Politics

Rajasthan Speaker to Move SC Over HC's 'Intervention' in Rebel MLAs' Disqualification

"It is well defined by the Supreme Court that only the speaker can decide on anti-defection," C.P. Joshi said.

Jaipur: A day after the Rajasthan high court requested the assembly speaker, C.P. Joshi, to defer action against rebel Congress leader Sachin Pilot and other MLAs supporting him, Joshi said he would move the Supreme Court against the high court’s “delay and intervention” in the matter.

“It is well defined by the Supreme Court that only the speaker can decide on anti-defection. The speaker had full authority to send a notice,” Joshi told reporters.

Last week, Congress chief whip Mahesh Joshi had submitted a petition to Joshi to consider the anti-party conduct of the 19 Congress rebel MLAs including Sachin Pilot as “voluntary renouncing of their membership in the Congress”, a ground for disqualification from the membership of the House.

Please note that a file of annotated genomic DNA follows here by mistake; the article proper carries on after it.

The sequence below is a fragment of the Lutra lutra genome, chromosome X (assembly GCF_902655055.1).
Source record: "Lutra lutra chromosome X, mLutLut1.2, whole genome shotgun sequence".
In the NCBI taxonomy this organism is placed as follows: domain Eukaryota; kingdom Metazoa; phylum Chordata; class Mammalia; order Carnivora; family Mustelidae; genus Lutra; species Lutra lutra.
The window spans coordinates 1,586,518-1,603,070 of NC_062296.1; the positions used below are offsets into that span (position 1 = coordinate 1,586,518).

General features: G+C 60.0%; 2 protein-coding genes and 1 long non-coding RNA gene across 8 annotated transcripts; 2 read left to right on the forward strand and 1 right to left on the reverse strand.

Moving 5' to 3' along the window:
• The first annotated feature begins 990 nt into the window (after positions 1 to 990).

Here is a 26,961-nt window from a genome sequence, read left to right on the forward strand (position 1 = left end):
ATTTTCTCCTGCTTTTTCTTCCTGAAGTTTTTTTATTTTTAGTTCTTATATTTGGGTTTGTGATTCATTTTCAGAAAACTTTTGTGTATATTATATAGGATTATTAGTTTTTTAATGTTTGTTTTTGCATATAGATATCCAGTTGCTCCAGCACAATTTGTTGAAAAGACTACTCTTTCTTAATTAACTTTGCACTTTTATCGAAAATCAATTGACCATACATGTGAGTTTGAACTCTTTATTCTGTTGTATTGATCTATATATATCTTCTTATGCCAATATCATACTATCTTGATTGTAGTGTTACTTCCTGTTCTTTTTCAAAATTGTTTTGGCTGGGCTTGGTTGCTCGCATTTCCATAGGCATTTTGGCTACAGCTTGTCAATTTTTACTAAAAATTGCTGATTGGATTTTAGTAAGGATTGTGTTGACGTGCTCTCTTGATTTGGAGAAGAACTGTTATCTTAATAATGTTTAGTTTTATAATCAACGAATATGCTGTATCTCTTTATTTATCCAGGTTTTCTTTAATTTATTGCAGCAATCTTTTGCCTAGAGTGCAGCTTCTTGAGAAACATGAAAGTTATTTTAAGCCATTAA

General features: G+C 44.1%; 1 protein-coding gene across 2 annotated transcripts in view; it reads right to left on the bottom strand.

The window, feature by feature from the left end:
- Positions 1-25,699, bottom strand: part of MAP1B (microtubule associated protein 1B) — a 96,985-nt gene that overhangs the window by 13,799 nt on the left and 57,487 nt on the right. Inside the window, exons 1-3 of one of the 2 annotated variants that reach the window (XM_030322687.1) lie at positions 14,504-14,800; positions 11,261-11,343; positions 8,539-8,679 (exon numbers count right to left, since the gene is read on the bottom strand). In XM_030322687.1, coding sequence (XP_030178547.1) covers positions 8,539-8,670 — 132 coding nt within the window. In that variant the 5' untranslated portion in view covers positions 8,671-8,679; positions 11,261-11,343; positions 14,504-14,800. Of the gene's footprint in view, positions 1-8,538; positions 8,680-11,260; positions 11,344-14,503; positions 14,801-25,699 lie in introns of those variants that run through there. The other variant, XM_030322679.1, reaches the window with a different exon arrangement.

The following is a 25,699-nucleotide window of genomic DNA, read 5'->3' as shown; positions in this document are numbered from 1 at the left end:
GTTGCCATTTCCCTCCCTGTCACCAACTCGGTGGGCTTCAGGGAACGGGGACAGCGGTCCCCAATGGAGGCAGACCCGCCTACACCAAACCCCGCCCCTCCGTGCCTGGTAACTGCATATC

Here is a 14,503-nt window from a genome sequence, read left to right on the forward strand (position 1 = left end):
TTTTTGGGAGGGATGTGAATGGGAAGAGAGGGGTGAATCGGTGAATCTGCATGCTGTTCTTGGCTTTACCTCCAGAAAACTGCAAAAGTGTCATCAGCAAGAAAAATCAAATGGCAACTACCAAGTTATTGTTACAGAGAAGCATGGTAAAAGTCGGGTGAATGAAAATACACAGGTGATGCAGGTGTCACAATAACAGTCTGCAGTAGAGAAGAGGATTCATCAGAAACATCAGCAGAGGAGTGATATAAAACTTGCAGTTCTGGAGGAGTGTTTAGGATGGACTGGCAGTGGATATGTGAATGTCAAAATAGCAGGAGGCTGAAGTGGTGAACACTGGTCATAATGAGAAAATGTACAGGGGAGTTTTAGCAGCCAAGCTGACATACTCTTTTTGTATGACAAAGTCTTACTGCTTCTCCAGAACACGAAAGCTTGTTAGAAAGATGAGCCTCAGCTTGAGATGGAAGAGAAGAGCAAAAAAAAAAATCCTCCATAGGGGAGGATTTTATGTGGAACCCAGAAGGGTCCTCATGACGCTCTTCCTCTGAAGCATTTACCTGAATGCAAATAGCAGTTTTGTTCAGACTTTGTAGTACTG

Following this, the state assembly secretariat issued notices to all of them, asking them to send their written submissions within three days (by July 17), failing which ex-parte action will be sought against them.

Also read: Explained: The Strained Relationship Between Rajasthan Speaker C.P. Joshi and Ashok Gehlot

The rebel MLAs who were served this notice moved the high court, primarily stating that the failure to attend Congress Legislative Party (CLP) meetings, which was listed as a reason in the disqualification petition moved by the Ashok Gehlot government, is not a ground for disqualification.

The Rajasthan high court initially barred the speaker from seeking any action against the rebel MLAs until Tuesday (July 21). On Tuesday, the court said it would announce the verdict on Friday, requesting the speaker to defer action against the rebel MLAs till then.

Saying that the speaker is the first authority to decide a matter of disqualification, Joshi said, “It can be judicially reviewed only later, after the speaker’s decision.”

Joshi said he would file a special leave petition against the high court order.